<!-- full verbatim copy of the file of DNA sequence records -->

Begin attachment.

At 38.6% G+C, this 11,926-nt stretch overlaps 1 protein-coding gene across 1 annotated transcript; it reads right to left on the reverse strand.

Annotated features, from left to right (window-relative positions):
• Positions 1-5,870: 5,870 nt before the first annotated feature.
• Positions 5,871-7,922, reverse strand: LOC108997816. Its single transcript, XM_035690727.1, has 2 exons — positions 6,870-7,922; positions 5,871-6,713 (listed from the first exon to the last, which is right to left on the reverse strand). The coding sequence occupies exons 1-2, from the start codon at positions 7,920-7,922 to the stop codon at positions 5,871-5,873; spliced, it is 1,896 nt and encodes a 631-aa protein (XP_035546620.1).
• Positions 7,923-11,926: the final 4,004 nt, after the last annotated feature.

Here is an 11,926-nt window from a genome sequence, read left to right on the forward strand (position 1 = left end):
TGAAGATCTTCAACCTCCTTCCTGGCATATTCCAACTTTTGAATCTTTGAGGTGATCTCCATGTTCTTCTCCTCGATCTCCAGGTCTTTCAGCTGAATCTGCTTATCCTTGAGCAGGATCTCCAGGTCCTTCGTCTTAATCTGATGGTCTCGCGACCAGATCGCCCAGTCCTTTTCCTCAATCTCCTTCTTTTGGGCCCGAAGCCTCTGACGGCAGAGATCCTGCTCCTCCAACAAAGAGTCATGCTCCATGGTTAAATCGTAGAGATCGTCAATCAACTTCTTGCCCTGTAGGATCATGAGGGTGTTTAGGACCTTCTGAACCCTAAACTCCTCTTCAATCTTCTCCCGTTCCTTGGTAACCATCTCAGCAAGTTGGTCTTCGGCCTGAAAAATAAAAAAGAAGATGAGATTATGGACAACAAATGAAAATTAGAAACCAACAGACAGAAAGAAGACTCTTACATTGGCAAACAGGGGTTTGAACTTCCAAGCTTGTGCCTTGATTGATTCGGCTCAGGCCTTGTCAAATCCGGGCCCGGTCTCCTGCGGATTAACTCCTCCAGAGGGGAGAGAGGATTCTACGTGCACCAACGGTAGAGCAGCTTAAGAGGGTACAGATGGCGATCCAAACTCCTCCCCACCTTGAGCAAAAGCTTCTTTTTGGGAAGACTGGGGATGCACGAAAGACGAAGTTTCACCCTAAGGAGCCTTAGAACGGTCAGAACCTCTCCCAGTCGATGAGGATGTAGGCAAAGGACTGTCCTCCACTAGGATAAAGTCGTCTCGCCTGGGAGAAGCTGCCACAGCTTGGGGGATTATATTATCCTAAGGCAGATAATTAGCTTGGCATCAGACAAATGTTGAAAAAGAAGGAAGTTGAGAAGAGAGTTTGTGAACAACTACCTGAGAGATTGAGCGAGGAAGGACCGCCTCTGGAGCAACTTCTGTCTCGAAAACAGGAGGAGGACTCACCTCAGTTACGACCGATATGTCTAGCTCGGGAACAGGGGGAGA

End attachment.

At 38.6% G+C, this 11,926-nt stretch overlaps 1 protein-coding gene across 1 annotated transcript; it reads right to left on the reverse strand.

Annotated features, from left to right (window-relative positions):
• Positions 1-5,870: 5,870 nt before the first annotated feature.
• Positions 5,871-7,922, reverse strand: LOC108997816. Its single transcript, XM_035690727.1, has 2 exons — positions 6,870-7,922; positions 5,871-6,713 (listed from the first exon to the last, which is right to left on the reverse strand). The coding sequence occupies exons 1-2, from the start codon at positions 7,920-7,922 to the stop codon at positions 5,871-5,873; spliced, it is 1,896 nt and encodes a 631-aa protein (XP_035546620.1).
• Positions 7,923-11,926: the final 4,004 nt, after the last annotated feature.

Here is an 11,926-nt window from a genome sequence, read left to right on the forward strand (position 1 = left end):
TGAAGATCTTCAACCTCCTTCCTGGCATATTCCAACTTTTGAATCTTTGAGGTGATCTCCATGTTCTTCTCCTCGATCTCCAGGTCTTTCAGCTGAATCTGCTTATCCTTGAGCAGGATCTCCAGGTCCTTCGTCTTAATCTGATGGTCTCGCGACCAGATCGCCCAGTCCTTTTCCTCAATCTCCTTCTTTTGGGCCCGAAGCCTCTGACGGCAGAGATCCTGCTCCTCCAACAAAGAGTCATGCTCCATGGTTAAATCGTAGAGATCGTCAATCAACTTCTTGCCCTGTAGGATCATGAGGGTGTTTAGGACCTTCTGAACCCTAAACTCCTCTTCAATCTTCTCCCGTTCCTTGGTAACCATCTCAGCAAGTTGGTCTTCGGCCTGAAAAATAAAAAAGAAGATGAGATTATGGACAACAAATGAAAATTAGAAACCAACAGACAGAAAGAAGACTCTTACATTGGCAAACAGGGGTTTGAACTTCCAAGCTTGTGCCTTGATTGATTCGGCTCAGGCCTTGTCAAATCCGGGCCCGGTCTCCTGCGGATTAACTCCTCCAGAGGGGAGAGAGGATTCTACGTGCACCAACGGTAGAGCAGCTTAAGAGGGTACAGATGGCGATCCAAACTCCTCCCCACCTTGAGCAAAAGCTTCTTTTTGGGAAGACTGGGGATGCACGAAAGACGAAGTTTCACCCTAAGGAGCCTTAGAACGGTCAGAACCTCTCCCAGTCGATGAGGATGTAGGCAAAGGACTGTCCTCCACTAGGATAAAGTCGTCTCGCCTGGGAGAAGCTGCCACAGCTTGGGGGATTATATTATCCTAAGGCAGATAATTAGCTTGGCATCAGACAAATGTTGAAAAAGAAGGAAGTTGAGAAGAGAGTTTGTGAACAACTACCTGAGAGATTGAGCGAGGAAGGACCGCCTCTGGAGCAACTTCTGTCTCGAAAACAGGAGGAGGACTCACCTCAGTTACGACCGATATGTCTAGCTCGGGAACAGGGGGAGA